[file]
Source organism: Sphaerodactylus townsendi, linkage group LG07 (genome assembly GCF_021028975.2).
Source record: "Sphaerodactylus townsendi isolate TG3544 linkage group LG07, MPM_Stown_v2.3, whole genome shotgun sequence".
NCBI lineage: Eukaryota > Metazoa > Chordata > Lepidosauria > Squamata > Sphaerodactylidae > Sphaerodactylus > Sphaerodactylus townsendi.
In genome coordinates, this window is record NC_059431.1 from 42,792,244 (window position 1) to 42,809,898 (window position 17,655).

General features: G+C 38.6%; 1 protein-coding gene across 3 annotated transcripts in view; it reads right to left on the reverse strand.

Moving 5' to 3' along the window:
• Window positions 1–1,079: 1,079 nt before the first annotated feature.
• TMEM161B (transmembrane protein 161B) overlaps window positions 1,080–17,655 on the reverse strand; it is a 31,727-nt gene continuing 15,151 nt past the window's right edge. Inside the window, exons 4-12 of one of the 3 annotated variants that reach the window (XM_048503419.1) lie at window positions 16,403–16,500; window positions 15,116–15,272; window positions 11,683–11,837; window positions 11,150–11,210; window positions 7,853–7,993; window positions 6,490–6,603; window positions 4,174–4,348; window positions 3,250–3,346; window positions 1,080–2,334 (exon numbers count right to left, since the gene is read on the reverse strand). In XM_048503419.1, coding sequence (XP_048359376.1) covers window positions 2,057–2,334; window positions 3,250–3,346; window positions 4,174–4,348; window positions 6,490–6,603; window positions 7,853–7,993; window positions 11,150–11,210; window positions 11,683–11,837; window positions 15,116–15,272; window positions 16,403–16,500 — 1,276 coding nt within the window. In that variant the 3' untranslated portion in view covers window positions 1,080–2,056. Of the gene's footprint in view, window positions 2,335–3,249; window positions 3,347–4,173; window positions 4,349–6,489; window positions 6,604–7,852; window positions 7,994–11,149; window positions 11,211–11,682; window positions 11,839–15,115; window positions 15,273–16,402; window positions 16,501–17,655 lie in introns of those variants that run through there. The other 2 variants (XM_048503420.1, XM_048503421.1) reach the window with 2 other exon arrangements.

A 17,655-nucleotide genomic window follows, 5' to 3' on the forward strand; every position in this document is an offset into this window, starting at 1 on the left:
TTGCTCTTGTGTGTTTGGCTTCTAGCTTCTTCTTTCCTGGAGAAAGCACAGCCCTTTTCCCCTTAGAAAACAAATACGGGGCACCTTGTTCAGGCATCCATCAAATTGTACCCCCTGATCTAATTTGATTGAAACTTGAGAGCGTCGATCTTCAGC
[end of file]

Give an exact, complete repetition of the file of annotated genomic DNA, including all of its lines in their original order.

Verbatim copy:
Source organism: Sphaerodactylus townsendi, linkage group LG07 (genome assembly GCF_021028975.2).
Source record: "Sphaerodactylus townsendi isolate TG3544 linkage group LG07, MPM_Stown_v2.3, whole genome shotgun sequence".
NCBI lineage: Eukaryota > Metazoa > Chordata > Lepidosauria > Squamata > Sphaerodactylidae > Sphaerodactylus > Sphaerodactylus townsendi.
In genome coordinates, this window is record NC_059431.1 from 42,792,244 (window position 1) to 42,809,898 (window position 17,655).

General features: G+C 38.6%; 1 protein-coding gene across 3 annotated transcripts in view; it reads right to left on the reverse strand.

Moving 5' to 3' along the window:
• Window positions 1–1,079: 1,079 nt before the first annotated feature.
• TMEM161B (transmembrane protein 161B) overlaps window positions 1,080–17,655 on the reverse strand; it is a 31,727-nt gene continuing 15,151 nt past the window's right edge. Inside the window, exons 4-12 of one of the 3 annotated variants that reach the window (XM_048503419.1) lie at window positions 16,403–16,500; window positions 15,116–15,272; window positions 11,683–11,837; window positions 11,150–11,210; window positions 7,853–7,993; window positions 6,490–6,603; window positions 4,174–4,348; window positions 3,250–3,346; window positions 1,080–2,334 (exon numbers count right to left, since the gene is read on the reverse strand). In XM_048503419.1, coding sequence (XP_048359376.1) covers window positions 2,057–2,334; window positions 3,250–3,346; window positions 4,174–4,348; window positions 6,490–6,603; window positions 7,853–7,993; window positions 11,150–11,210; window positions 11,683–11,837; window positions 15,116–15,272; window positions 16,403–16,500 — 1,276 coding nt within the window. In that variant the 3' untranslated portion in view covers window positions 1,080–2,056. Of the gene's footprint in view, window positions 2,335–3,249; window positions 3,347–4,173; window positions 4,349–6,489; window positions 6,604–7,852; window positions 7,994–11,149; window positions 11,211–11,682; window positions 11,839–15,115; window positions 15,273–16,402; window positions 16,501–17,655 lie in introns of those variants that run through there. The other 2 variants (XM_048503420.1, XM_048503421.1) reach the window with 2 other exon arrangements.

A 17,655-nucleotide genomic window follows, 5' to 3' on the forward strand; every position in this document is an offset into this window, starting at 1 on the left:
TTGCTCTTGTGTGTTTGGCTTCTAGCTTCTTCTTTCCTGGAGAAAGCACAGCCCTTTTCCCCTTAGAAAACAAATACGGGGCACCTTGTTCAGGCATCCATCAAATTGTACCCCCTGATCTAATTTGATTGAAACTTGAGAGCGTCGATCTTCAGC